The French, picturesque town of Strasbourg is the capital of Alsace, and one of France’s most beautiful cities.
Also one of the top wine producers in the country, Strasbourg lies 250 miles away from Paris and charms with half-timbered houses, rivers, quintessentially French cafés, lovely parks and canals, a world-renowned cathedral and the iconic Grande Île, a UNESCO World Heritage Site. It is also an urban center with the ninth-largest metro area in the nation and home to the European Parliament, where members of the EU meet for their plenary sessions.
Choose from guided walking tours of various levels or see Strasbourg like many locals do—on a bike. Strasbourg was named one of the most bike-friendly cities by Condé Nast, with over 18,000 bike racks and bike-friendly streets crisscrossing the city. Either way you’re sure to fall in love with this magical city and enjoy some of these magical highlights:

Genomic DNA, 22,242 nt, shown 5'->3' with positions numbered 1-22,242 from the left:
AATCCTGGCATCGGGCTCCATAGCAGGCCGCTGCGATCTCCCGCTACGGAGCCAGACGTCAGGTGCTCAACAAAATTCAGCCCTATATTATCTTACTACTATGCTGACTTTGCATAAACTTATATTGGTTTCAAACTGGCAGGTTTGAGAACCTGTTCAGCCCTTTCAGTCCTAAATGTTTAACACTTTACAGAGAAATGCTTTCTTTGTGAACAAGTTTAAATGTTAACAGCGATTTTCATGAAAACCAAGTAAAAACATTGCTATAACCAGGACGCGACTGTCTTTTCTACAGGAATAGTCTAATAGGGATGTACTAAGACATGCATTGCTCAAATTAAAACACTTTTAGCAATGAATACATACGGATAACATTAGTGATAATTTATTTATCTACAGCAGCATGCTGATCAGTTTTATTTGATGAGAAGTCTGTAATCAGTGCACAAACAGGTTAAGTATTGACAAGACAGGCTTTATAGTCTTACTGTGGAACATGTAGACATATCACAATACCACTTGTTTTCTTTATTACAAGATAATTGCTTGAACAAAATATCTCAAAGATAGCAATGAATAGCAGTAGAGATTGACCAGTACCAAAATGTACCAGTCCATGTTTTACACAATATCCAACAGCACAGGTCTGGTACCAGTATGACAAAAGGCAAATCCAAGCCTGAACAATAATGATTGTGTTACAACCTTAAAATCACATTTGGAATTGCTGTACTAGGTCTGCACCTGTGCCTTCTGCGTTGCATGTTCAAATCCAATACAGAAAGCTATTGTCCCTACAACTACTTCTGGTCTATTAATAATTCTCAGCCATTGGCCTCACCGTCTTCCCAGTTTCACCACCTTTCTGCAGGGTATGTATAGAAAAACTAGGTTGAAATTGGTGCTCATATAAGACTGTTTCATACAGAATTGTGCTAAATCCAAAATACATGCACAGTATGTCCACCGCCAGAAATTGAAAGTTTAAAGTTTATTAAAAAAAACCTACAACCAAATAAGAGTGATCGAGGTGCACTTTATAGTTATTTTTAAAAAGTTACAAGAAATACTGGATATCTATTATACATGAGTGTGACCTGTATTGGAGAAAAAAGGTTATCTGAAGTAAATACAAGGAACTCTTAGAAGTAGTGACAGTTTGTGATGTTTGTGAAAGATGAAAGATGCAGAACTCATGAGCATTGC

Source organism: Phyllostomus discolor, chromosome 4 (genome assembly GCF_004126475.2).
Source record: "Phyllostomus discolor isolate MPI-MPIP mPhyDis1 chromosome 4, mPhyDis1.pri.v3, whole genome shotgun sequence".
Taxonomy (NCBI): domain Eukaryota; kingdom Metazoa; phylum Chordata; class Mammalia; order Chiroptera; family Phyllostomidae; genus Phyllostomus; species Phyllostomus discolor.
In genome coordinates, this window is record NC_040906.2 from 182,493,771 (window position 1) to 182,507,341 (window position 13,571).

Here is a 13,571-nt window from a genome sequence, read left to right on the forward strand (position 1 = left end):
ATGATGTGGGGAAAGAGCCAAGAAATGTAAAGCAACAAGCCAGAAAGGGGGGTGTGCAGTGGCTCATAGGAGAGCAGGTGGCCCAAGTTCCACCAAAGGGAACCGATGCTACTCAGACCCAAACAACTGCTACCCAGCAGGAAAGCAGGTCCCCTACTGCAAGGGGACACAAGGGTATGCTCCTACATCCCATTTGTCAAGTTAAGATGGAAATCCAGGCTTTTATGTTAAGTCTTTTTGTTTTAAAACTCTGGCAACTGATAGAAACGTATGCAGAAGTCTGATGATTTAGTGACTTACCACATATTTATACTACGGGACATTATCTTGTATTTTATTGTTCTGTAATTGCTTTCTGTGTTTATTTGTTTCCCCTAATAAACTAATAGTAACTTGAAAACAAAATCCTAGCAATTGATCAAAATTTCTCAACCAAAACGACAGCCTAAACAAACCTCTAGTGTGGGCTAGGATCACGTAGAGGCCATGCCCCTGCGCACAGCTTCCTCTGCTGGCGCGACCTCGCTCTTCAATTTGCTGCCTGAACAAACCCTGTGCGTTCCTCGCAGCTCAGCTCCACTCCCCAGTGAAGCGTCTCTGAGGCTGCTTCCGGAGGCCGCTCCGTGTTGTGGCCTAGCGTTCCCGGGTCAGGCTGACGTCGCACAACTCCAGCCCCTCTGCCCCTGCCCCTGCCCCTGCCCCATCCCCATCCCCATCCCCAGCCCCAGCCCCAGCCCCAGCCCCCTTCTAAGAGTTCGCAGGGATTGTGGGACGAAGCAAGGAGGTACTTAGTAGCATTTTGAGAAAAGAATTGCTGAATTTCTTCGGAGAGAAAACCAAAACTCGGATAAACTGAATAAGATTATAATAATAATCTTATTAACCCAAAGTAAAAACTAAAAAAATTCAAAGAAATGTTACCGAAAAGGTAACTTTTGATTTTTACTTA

The Strasbourg Cathedral, officially known as the Cathedral of our Lady of Strasbourg, was the highest building in the world from 1647-1874 and is built in Gothic style. Standing on the site of a former Roman temple, it is one of the top Catholic shrines in the world and features stained glass windows. Artists and writers have been inspired by the cathedral for centuries. Victor Hugo wrote that the cathedral was a “gigantic and delicate” marvel.
The Grand Île is one of Strasbourg’s most iconic areas and was designated a UNESCO World Heritage Site in 1988. The name “Grand Île” literally translates to “Large Island.” Once home to the region’s Fishermen, Tanners and Millers, it is now a tourist mecca. Stroll through lovely, narrow streets and enjoy quaint, lively cafés and small shops as you take in this storybook-looking region and perhaps enjoy a croissant, macarons or macaroons and many other decadent pastries.
While located near these historic areas, the European Parliament Building is a thoroughly modern glass building called the “Louise Weiss Building” (a French former member of the Parliament) and was built in 1999.
Stroll—or cycle—through the popular Parc de l’Orangerie and discover beautiful foliage, fountains and even a zoo. Popular among locals, the park is named after the many orange trees that were once here. You will also likely get the chance to see the many storks who make this park their home.